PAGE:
How has Morgan viewed alternatives over the years?  

Given that most of our clients’ assets are held by households in the high- and ultrahigh-net-worth category, alternatives have always been an important part of the mix. Through its merchant banking arm, Morgan Stanley Investment Management was a pioneer in real estate investing and has had strong offerings over the years in infrastructure and private equity.

How important are they for your business model? 

Alternatives will always represent a much smaller portion of our clients’ assets relative to traditional equity and fixed-income instruments, but in a world where the process of investing will be more volatile and complex, they will become increasingly important to clients, particularly those who have significant assets to manage and protect. 

How do alts fit within your long-term plans? 

We want our clients to benefit from the most sophisticated thinking in portfolio management, and alternatives will play an important role.  We are pursuing an outcomes-based approach to using alternatives. This means we think of them less as a separate asset class than as a means to an end.  Is your goal to enhance yield, reduce volatility, protect against inflation or amplify growth? In each case, a different alternatives strategy may help you achieve that outcome.

How do you research alternative managers? 

Our due diligence process has several dimensions: qualitative, quantitative, business operations and client/business suitability, which is where we begin and end. In the initial stage, we assess the objectives of a given strategy, its complexity, and try to understand what types of client portfolios would benefit. Once we ascertain basic viability, two teams of analysts take over. One looks in-depth at the manager and the strategy, conducting on-site interviews and assessing what we call the 4 P’s: philosophy, people, process and performance. We then bring to bear our quantitative analytics, which leverage our extensive resources and tools shared with AIP, to understand the drivers of performance. A key question we must answer is: Under what circumstances does the strategy have the best odds of success or the highest odds of facing headwinds? A second  team works in parallel on business operations, assessing counterparty risks and the fidelity of all operational linkages that impact client accounts and performance reporting. Ultimately, our Product Approval Committee makes the final determination of client/business suitability.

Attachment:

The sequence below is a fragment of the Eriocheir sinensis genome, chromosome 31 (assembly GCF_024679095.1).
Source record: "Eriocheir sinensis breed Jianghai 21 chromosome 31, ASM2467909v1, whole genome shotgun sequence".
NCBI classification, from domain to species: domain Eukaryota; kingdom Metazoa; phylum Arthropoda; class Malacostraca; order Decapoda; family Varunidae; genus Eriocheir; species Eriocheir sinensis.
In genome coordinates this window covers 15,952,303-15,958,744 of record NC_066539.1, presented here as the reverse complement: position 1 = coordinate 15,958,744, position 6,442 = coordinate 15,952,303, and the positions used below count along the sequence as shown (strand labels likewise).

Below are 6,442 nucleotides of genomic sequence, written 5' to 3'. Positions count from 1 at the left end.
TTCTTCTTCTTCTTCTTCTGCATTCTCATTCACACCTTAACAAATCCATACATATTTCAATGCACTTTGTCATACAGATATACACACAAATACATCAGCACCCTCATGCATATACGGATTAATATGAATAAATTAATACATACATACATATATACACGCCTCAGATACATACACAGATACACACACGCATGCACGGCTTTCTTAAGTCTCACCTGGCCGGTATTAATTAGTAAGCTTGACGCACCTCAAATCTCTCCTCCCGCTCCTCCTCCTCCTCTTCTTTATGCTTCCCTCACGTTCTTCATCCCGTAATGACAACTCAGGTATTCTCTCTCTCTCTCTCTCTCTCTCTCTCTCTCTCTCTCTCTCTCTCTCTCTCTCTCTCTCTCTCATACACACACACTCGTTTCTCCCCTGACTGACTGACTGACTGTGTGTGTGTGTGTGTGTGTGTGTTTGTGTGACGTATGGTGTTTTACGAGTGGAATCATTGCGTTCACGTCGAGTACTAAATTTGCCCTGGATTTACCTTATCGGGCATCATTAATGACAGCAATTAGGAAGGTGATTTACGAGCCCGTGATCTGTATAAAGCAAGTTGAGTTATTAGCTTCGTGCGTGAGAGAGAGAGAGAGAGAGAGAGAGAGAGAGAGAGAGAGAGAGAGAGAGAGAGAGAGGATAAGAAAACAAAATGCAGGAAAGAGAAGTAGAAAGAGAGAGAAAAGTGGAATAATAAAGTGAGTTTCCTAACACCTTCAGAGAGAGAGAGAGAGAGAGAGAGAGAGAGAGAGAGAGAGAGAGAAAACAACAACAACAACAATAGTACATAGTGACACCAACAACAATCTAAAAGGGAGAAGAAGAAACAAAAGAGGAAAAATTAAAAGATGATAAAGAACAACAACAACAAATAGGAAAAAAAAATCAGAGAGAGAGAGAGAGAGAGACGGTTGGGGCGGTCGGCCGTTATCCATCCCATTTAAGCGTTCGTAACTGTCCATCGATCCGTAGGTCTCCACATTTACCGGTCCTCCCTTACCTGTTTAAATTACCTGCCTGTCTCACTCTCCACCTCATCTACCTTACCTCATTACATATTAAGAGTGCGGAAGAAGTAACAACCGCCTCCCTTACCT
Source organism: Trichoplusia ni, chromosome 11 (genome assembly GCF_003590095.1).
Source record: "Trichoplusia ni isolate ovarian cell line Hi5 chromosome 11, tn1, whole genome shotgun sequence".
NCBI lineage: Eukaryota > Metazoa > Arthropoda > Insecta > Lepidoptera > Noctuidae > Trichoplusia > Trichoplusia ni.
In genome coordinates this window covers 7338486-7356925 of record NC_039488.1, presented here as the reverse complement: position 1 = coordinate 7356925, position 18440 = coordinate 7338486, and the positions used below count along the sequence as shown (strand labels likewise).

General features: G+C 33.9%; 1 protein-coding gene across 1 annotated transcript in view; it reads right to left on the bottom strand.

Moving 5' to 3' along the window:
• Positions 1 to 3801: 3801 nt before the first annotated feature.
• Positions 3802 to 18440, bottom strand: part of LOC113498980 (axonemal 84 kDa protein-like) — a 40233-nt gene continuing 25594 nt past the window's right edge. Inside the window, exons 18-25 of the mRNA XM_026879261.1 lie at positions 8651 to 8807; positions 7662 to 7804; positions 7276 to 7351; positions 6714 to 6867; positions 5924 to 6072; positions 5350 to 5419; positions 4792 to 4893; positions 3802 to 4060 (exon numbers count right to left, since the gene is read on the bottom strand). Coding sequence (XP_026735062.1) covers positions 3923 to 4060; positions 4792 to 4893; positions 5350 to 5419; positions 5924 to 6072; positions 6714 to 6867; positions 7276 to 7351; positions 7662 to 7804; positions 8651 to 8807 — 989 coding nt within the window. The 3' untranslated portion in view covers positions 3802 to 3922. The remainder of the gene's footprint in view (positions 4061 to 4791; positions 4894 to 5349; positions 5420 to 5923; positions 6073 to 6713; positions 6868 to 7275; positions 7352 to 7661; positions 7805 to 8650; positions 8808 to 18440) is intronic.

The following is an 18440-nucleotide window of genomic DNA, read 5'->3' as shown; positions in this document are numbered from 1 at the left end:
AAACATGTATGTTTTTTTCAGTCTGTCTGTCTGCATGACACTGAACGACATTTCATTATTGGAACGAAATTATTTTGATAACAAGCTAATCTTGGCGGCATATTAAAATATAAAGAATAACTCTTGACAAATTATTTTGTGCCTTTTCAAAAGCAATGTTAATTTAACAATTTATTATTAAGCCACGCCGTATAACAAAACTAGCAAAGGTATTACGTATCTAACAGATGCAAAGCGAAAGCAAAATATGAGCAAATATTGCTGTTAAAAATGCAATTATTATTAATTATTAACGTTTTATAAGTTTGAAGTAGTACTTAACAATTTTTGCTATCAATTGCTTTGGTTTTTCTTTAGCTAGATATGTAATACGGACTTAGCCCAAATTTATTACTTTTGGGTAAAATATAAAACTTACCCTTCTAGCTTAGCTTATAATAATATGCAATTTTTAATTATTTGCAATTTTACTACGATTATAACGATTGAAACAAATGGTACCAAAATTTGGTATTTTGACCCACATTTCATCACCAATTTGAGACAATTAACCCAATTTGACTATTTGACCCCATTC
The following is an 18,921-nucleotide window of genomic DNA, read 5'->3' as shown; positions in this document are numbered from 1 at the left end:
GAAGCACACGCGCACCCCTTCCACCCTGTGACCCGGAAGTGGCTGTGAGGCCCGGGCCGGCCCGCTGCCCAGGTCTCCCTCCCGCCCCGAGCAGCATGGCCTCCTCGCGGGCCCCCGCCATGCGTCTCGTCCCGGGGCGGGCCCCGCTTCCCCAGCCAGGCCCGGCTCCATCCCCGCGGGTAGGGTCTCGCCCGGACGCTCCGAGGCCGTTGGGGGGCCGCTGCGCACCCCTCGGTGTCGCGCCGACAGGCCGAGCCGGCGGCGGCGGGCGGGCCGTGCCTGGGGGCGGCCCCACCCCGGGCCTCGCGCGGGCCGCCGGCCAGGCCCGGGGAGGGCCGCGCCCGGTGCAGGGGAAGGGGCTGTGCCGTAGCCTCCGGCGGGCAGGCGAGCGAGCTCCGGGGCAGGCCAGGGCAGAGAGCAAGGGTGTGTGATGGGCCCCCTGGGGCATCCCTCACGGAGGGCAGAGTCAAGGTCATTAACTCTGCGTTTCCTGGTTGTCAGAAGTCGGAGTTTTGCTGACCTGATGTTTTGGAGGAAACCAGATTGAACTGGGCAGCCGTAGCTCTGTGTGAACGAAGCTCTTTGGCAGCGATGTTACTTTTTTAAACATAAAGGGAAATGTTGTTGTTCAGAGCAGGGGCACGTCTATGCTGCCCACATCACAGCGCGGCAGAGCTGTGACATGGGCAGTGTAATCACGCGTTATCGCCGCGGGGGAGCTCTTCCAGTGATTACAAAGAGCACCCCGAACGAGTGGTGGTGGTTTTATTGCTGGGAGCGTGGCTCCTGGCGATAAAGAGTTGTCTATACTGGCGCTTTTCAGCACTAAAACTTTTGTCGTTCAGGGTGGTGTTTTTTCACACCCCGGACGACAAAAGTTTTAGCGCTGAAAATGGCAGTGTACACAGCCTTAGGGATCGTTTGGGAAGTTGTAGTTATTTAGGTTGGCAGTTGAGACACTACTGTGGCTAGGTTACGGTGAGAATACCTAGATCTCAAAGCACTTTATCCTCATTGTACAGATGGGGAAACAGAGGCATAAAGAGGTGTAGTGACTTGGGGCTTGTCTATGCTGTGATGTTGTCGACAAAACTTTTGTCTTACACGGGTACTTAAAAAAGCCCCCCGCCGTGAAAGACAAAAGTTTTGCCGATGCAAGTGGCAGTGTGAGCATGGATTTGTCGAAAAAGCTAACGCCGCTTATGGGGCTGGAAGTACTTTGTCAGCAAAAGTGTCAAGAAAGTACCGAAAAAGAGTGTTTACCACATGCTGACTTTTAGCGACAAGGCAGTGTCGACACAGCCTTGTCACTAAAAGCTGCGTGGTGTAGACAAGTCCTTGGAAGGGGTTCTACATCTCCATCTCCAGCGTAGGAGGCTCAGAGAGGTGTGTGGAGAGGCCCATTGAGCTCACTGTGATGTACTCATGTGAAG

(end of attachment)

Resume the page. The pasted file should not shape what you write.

Why did you create a dedicated team to evaluate liquid alts in ETFs and mutual funds? 

Historically, mutual fund and ETF due diligence required in-depth knowledge of mostly long only investment strategies with exposures to traditional stocks and bonds. The emergence of more complex alternative strategies in the 40 Act structure required more and different expertise. We wanted to insure that the same level of deep product knowledge of those alternative strategies that we had in the private partnership world was shared and leveraged for these new products. Not only did we need to bring skills in analyzing short books, derivatives, futures, options and new asset classes (global macro), but we needed to make sure that we knew what we gained and lost when strategies were put into a daily liquid format.

What’s the next big alternative investment product? 

I’m not sure how to respond to that question as the answer depends on client needs and what they are using the product to achieve. We’ll continue to focus on alternatives as a means to achieving specific outcomes as well as on the manager selection process, as there is significant performance dispersion between leading managers and average ones.

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